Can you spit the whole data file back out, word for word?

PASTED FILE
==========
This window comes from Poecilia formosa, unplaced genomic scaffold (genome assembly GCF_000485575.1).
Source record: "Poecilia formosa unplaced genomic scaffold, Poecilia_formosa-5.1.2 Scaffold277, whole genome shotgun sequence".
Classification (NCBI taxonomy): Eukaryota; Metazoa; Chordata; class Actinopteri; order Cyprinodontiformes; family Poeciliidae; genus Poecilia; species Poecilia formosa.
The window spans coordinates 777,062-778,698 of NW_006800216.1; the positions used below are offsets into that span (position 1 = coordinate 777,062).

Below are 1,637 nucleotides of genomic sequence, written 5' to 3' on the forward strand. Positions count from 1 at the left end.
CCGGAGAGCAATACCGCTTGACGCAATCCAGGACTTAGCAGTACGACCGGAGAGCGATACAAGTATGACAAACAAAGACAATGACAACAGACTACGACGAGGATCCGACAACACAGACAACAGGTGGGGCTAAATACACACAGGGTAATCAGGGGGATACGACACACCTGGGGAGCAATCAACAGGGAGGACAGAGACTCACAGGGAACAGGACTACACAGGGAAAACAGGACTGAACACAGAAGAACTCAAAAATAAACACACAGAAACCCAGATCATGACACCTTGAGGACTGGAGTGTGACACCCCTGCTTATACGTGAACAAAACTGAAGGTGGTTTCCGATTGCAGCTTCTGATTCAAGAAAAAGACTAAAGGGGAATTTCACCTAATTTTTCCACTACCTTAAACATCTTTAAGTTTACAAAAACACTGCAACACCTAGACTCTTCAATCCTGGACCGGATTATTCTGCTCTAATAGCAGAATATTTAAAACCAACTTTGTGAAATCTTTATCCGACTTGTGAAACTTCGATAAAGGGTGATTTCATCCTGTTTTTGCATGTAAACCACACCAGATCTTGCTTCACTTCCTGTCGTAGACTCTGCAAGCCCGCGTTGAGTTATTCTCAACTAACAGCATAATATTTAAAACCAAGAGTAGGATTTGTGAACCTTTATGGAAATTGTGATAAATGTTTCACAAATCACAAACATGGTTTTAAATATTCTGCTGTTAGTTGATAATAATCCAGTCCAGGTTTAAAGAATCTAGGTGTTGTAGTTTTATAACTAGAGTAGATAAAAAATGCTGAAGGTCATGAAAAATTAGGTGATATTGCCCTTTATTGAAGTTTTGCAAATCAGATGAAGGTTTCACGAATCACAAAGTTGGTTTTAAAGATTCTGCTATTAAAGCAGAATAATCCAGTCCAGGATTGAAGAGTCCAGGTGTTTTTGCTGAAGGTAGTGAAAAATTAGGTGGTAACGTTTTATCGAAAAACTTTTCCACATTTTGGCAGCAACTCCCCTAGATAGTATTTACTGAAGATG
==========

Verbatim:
This window comes from Poecilia formosa, unplaced genomic scaffold (genome assembly GCF_000485575.1).
Source record: "Poecilia formosa unplaced genomic scaffold, Poecilia_formosa-5.1.2 Scaffold277, whole genome shotgun sequence".
Classification (NCBI taxonomy): Eukaryota; Metazoa; Chordata; class Actinopteri; order Cyprinodontiformes; family Poeciliidae; genus Poecilia; species Poecilia formosa.
The window spans coordinates 777,062-778,698 of NW_006800216.1; the positions used below are offsets into that span (position 1 = coordinate 777,062).

Below are 1,637 nucleotides of genomic sequence, written 5' to 3' on the forward strand. Positions count from 1 at the left end.
CCGGAGAGCAATACCGCTTGACGCAATCCAGGACTTAGCAGTACGACCGGAGAGCGATACAAGTATGACAAACAAAGACAATGACAACAGACTACGACGAGGATCCGACAACACAGACAACAGGTGGGGCTAAATACACACAGGGTAATCAGGGGGATACGACACACCTGGGGAGCAATCAACAGGGAGGACAGAGACTCACAGGGAACAGGACTACACAGGGAAAACAGGACTGAACACAGAAGAACTCAAAAATAAACACACAGAAACCCAGATCATGACACCTTGAGGACTGGAGTGTGACACCCCTGCTTATACGTGAACAAAACTGAAGGTGGTTTCCGATTGCAGCTTCTGATTCAAGAAAAAGACTAAAGGGGAATTTCACCTAATTTTTCCACTACCTTAAACATCTTTAAGTTTACAAAAACACTGCAACACCTAGACTCTTCAATCCTGGACCGGATTATTCTGCTCTAATAGCAGAATATTTAAAACCAACTTTGTGAAATCTTTATCCGACTTGTGAAACTTCGATAAAGGGTGATTTCATCCTGTTTTTGCATGTAAACCACACCAGATCTTGCTTCACTTCCTGTCGTAGACTCTGCAAGCCCGCGTTGAGTTATTCTCAACTAACAGCATAATATTTAAAACCAAGAGTAGGATTTGTGAACCTTTATGGAAATTGTGATAAATGTTTCACAAATCACAAACATGGTTTTAAATATTCTGCTGTTAGTTGATAATAATCCAGTCCAGGTTTAAAGAATCTAGGTGTTGTAGTTTTATAACTAGAGTAGATAAAAAATGCTGAAGGTCATGAAAAATTAGGTGATATTGCCCTTTATTGAAGTTTTGCAAATCAGATGAAGGTTTCACGAATCACAAAGTTGGTTTTAAAGATTCTGCTATTAAAGCAGAATAATCCAGTCCAGGATTGAAGAGTCCAGGTGTTTTTGCTGAAGGTAGTGAAAAATTAGGTGGTAACGTTTTATCGAAAAACTTTTCCACATTTTGGCAGCAACTCCCCTAGATAGTATTTACTGAAGATG